Undermining the security of one’s neighbours and pushing a new nuclear arms race by withdrawing from nuclear deterrent treaties while positioning missile systems closer to one’s enemies, was only ever going to lead to the outcome we see today. 

All views expressed in this editorial are solely that of the author, and are not expressed on behalf of The Analyst, its affiliates, or staff.

Daily Brief

The EU Approves Ukraine for Candidacy



Munster Stadtweinhaus Beflaggung Ukraine und EU 2022 0219 scaled
  • The EU has finally approved the application of Ukraine to become a candidate country for admission to the 27- country organization. Ukraine will now join the official candidate list, which already includes Albania, the Republic of North Macedonia, Montenegro, Serbia, and Turkey. 
  • The US is expected to provide an additional $450m in security assistance to Ukraine. Which includes four more High Mobility Artillery Rocket Systems. 
  • The EU and Norway have agreed to cooperate and provide the EU’s 27 countries with gas from Western Europe’s biggest provider. The EU imports roughly ⅕ of its gas from Norway compared to the 40% it was receiving from Russia. Currently, Russia has been cutting gas supplies to countries refusing to pay for it in roubles.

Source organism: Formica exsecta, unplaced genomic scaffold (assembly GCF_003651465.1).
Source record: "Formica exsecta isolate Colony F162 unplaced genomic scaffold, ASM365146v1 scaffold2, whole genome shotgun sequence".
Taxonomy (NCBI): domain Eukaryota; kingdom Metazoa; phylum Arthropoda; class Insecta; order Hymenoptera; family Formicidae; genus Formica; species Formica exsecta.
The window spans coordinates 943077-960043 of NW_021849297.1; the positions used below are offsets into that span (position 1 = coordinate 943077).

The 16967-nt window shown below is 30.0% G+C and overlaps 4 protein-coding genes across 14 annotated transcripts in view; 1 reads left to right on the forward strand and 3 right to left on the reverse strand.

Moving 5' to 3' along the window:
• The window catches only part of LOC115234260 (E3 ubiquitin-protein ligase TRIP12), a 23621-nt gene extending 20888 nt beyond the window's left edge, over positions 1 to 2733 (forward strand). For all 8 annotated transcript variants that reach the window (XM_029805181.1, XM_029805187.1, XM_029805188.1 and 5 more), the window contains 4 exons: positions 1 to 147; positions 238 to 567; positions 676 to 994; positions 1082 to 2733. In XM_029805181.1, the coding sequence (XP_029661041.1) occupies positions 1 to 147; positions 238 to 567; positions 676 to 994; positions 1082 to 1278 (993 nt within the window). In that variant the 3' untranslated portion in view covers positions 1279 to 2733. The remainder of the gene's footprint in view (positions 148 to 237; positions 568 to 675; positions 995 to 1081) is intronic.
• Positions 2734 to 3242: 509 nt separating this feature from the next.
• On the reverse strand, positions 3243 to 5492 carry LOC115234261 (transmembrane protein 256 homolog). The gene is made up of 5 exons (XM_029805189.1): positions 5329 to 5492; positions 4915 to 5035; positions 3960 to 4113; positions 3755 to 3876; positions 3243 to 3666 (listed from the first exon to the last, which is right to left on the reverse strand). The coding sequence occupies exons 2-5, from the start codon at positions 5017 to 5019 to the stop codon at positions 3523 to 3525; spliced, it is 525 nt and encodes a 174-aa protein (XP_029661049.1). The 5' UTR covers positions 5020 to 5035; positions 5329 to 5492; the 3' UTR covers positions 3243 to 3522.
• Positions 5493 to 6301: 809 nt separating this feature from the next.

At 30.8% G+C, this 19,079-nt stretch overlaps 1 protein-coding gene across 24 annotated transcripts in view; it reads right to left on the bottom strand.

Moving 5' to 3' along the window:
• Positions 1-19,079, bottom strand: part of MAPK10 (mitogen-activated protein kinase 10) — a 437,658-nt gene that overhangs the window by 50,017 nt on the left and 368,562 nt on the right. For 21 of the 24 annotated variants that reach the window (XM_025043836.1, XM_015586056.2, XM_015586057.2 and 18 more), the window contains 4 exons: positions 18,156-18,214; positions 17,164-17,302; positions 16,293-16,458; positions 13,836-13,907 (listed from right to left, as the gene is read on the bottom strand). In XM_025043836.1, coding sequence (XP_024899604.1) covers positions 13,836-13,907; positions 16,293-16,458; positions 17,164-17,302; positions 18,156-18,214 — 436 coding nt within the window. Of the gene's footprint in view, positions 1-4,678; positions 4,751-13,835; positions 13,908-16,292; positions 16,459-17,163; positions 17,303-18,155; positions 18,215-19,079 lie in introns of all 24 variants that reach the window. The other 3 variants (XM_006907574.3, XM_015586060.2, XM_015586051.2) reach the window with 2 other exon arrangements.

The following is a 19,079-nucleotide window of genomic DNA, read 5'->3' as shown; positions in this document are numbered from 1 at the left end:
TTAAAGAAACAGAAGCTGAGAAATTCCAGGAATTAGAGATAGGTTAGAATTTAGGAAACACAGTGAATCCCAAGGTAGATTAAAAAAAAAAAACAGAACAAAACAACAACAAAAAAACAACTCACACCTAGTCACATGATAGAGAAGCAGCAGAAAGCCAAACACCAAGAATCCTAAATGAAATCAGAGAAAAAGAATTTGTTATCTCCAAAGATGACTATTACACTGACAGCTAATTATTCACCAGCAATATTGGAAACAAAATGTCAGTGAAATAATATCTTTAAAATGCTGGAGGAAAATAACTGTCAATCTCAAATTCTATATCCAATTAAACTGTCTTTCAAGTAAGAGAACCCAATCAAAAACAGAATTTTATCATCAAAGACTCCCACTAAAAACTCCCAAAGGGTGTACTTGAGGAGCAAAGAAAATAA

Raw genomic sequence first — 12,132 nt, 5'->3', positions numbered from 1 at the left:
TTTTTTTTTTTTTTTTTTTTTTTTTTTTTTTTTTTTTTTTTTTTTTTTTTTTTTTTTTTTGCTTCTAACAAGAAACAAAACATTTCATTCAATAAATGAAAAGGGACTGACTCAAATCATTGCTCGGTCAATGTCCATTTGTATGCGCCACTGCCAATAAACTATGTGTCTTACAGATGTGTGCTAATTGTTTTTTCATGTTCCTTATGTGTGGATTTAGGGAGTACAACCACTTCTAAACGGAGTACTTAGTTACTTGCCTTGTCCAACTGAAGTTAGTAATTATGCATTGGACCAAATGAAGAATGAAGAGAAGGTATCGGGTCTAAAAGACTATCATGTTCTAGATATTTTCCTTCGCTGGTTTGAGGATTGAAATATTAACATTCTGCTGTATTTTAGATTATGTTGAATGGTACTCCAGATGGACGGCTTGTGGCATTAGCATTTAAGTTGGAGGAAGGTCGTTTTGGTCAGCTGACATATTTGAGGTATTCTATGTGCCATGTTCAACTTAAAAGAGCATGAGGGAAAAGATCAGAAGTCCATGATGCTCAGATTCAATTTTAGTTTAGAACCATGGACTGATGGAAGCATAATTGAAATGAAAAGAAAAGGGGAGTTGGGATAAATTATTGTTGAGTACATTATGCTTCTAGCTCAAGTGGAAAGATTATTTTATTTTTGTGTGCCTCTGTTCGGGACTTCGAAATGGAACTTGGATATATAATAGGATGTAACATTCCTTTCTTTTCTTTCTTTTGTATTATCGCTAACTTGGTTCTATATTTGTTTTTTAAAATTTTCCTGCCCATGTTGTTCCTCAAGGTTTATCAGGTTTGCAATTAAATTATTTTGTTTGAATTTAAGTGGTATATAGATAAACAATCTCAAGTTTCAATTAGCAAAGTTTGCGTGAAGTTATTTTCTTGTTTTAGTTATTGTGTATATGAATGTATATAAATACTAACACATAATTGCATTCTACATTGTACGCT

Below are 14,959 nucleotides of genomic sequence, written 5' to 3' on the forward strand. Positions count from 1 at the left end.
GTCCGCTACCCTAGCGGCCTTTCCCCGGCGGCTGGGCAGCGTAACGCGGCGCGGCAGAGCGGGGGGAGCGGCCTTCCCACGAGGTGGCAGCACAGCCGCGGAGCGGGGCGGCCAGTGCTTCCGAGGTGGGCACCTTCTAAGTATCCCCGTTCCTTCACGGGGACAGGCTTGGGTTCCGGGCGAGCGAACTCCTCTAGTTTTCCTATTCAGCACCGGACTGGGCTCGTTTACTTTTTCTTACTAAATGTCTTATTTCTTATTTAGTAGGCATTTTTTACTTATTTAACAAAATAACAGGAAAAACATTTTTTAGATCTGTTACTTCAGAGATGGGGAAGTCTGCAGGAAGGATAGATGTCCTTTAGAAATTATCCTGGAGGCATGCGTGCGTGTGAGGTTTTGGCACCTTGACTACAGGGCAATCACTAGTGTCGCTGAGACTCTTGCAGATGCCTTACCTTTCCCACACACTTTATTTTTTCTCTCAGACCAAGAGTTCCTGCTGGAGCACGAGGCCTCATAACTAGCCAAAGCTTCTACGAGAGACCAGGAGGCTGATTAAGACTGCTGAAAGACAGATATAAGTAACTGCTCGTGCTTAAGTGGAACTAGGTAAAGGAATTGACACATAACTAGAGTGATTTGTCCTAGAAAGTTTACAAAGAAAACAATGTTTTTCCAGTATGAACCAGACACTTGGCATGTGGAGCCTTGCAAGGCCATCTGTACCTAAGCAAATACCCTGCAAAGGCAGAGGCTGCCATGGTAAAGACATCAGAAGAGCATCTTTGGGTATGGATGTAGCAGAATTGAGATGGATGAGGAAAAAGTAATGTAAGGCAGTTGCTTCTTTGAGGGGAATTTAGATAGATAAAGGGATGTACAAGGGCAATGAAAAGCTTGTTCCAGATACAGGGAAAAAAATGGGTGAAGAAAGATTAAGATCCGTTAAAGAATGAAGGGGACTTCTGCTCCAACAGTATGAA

• Melbourne is considering utilizing its largely vacant $200m Center for National Resilience building to house hundreds of refugees fleeing war-torn Ukraine and Afghanistan. The center will only be able to temporarily house about 500 refugees from Afghanistan and about 200 from Ukraine. 
  • Ukrainian Defense Minister Oleksii Reznikov thanked US Defense Secretary Lloyd Austin after receiving and welcoming the High Mobility Artillery Rocket Systems (HIMARS) from the United States. 
  • Nike joined other leading Western brands by formally making a full exit from Russia, three months after suspending its operations. Telecoms equipment maker Cisco is also planning to wind down business in Russia and Belarus as well.